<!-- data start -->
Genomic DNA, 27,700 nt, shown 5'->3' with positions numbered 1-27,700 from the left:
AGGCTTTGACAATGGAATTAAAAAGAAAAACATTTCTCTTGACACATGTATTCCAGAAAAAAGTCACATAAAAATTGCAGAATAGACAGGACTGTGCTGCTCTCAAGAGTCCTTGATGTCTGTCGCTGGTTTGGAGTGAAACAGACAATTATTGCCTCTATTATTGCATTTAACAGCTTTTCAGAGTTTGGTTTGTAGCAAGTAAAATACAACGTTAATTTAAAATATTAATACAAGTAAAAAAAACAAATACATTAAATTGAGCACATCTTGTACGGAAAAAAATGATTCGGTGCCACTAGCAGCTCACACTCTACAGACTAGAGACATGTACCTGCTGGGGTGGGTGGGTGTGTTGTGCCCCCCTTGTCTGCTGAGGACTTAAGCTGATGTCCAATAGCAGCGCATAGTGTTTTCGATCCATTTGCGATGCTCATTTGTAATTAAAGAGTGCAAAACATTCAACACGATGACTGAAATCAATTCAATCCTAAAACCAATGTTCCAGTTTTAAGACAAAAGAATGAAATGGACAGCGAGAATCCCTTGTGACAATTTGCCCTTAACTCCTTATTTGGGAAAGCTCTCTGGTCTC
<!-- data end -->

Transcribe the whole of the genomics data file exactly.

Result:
Genomic DNA, 27,700 nt, shown 5'->3' with positions numbered 1-27,700 from the left:
AGGCTTTGACAATGGAATTAAAAAGAAAAACATTTCTCTTGACACATGTATTCCAGAAAAAAGTCACATAAAAATTGCAGAATAGACAGGACTGTGCTGCTCTCAAGAGTCCTTGATGTCTGTCGCTGGTTTGGAGTGAAACAGACAATTATTGCCTCTATTATTGCATTTAACAGCTTTTCAGAGTTTGGTTTGTAGCAAGTAAAATACAACGTTAATTTAAAATATTAATACAAGTAAAAAAAACAAATACATTAAATTGAGCACATCTTGTACGGAAAAAAATGATTCGGTGCCACTAGCAGCTCACACTCTACAGACTAGAGACATGTACCTGCTGGGGTGGGTGGGTGTGTTGTGCCCCCCTTGTCTGCTGAGGACTTAAGCTGATGTCCAATAGCAGCGCATAGTGTTTTCGATCCATTTGCGATGCTCATTTGTAATTAAAGAGTGCAAAACATTCAACACGATGACTGAAATCAATTCAATCCTAAAACCAATGTTCCAGTTTTAAGACAAAAGAATGAAATGGACAGCGAGAATCCCTTGTGACAATTTGCCCTTAACTCCTTATTTGGGAAAGCTCTCTGGTCTC